“Double Planet Night” by Ruth Berman

Double Planet Night

Tidelocked, the Double Planets
Face each other
Hanging forever in each other’s sky.
One waxes as the other wanes.
No nights are dark, though nights are long,
Each half the month.
At dusk when coming opposite the sun
The crescent brightens and grows plump.
The stars in the twin skies are dimmed beside it.

Tidelocked, the Double Planets
Face away from one another.
Their nights are dark and long.
Some make pilgrimages round the world
To see the moon rise heavy in the sky
And set behind them in their circumnavigation.
Children dig holes in their backyards
To try to make a tunnel through the globe
And crawl out, head down,
On the moonlit sky.
Some doubt the existence of this fabled wonder
On the far side of the world.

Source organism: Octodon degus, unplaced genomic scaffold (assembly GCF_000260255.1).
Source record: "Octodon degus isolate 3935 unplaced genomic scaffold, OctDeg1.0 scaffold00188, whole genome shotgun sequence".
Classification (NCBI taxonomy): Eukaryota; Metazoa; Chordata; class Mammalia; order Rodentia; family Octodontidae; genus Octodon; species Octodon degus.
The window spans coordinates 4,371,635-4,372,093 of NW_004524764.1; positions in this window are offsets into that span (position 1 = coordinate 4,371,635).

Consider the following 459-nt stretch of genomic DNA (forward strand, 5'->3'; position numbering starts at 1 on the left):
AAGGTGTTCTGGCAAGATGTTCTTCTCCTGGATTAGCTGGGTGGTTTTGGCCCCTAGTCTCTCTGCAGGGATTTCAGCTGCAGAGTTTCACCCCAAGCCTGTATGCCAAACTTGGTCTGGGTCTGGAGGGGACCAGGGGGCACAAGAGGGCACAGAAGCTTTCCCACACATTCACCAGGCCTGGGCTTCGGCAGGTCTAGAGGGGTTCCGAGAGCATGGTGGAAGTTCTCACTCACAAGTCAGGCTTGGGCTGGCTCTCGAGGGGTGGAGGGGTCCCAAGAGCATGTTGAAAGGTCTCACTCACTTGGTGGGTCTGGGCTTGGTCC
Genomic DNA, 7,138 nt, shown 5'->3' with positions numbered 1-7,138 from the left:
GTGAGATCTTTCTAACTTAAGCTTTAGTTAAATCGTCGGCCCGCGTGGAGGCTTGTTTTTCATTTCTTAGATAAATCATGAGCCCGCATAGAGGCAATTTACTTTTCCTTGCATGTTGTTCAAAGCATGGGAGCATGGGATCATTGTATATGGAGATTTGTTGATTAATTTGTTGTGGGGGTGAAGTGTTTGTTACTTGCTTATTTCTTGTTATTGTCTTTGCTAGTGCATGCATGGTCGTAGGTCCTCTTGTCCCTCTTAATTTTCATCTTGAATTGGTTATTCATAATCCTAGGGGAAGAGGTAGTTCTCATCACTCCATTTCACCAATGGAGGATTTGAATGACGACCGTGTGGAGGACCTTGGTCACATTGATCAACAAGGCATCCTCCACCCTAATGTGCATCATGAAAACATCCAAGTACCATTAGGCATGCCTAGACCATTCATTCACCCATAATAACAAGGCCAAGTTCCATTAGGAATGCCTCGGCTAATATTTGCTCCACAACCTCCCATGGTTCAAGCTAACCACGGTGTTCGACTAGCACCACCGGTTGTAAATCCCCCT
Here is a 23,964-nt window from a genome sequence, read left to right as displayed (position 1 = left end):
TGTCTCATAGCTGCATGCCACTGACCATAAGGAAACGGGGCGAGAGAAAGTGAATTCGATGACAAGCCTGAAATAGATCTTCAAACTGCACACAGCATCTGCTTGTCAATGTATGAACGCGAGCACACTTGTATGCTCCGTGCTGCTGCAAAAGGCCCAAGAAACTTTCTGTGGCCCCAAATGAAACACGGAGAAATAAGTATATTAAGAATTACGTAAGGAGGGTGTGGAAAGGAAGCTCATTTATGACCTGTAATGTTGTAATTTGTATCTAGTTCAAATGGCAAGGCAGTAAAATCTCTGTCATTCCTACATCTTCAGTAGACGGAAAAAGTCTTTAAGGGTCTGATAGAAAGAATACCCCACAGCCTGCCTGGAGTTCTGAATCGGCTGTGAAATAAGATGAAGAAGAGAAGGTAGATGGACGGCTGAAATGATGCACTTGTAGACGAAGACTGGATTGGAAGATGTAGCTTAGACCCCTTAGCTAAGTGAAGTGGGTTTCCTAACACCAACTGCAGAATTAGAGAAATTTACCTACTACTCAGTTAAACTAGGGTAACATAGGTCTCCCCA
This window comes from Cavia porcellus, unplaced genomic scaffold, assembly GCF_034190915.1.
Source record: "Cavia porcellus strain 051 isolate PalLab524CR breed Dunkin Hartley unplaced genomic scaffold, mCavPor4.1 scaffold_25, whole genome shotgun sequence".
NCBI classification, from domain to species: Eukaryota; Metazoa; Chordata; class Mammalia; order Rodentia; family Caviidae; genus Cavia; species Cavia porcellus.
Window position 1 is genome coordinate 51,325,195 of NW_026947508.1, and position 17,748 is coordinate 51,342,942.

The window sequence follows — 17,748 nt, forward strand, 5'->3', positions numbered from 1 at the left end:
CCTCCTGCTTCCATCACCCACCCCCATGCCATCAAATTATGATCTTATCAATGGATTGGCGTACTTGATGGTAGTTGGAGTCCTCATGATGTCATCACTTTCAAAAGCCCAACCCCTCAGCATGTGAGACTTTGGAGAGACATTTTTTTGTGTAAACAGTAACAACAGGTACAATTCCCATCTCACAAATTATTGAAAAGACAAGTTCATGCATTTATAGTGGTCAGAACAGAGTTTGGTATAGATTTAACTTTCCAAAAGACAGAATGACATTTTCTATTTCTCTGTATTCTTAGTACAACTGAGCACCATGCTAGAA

The sky turns above them,
Bringing all the stars.


Ruth Berman’s work has appeared in many general and literary magazines and anthologies. Her novel, “Bradamant’s Quest,” was published by FTL Publications. She was one of the contributors to “Lady Poetesses from Hell” (Bag Person Press Collective).

Her translations of two fairy tales by 18th century writer Louise Cavelier Levesque, “The Prince of the Aquamarines” & “The Invisible Prince,” were published by Aqueduct Press (Seattle WA); and of “Trilby” and other fantasies by Charles Nodier by Black Coat Press (Encino CA).

She is a past winner of the Science Fiction Poetry Association’s Rhysling and Dwarf Stars awards.

Featured image by Andrea Sonda

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